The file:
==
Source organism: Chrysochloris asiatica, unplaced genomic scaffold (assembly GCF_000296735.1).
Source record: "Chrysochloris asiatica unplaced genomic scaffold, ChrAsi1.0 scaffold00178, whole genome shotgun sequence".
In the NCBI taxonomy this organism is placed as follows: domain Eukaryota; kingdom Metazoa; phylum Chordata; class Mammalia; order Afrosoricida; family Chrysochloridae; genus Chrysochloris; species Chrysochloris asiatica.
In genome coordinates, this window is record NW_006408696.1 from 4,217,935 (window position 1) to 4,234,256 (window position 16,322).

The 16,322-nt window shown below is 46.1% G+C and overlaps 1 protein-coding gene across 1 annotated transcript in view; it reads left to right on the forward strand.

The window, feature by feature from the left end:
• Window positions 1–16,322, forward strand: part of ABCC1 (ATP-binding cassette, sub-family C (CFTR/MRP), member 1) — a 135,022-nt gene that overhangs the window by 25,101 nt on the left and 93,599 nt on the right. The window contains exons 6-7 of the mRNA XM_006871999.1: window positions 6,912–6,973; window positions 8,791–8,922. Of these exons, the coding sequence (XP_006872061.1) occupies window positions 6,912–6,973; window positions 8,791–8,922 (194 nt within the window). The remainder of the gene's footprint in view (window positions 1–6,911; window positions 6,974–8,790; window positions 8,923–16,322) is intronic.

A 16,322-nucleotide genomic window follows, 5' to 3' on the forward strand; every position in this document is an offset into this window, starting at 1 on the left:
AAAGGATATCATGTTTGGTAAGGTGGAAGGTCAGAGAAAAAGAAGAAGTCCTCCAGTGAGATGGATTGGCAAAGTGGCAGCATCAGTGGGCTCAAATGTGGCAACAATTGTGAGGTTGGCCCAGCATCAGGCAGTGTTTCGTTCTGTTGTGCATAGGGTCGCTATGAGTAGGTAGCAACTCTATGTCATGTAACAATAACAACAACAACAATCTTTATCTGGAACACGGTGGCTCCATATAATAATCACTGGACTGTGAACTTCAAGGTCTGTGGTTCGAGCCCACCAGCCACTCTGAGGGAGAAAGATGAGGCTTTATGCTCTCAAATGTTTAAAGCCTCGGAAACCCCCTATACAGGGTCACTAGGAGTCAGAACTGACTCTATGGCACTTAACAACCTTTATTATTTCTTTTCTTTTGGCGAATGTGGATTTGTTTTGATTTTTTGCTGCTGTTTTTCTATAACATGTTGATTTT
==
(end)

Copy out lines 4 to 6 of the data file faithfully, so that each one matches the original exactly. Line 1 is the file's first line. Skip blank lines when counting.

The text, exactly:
In genome coordinates, this window is record NW_006408696.1 from 4,217,935 (window position 1) to 4,234,256 (window position 16,322).

The 16,322-nt window shown below is 46.1% G+C and overlaps 1 protein-coding gene across 1 annotated transcript in view; it reads left to right on the forward strand.

The window, feature by feature from the left end: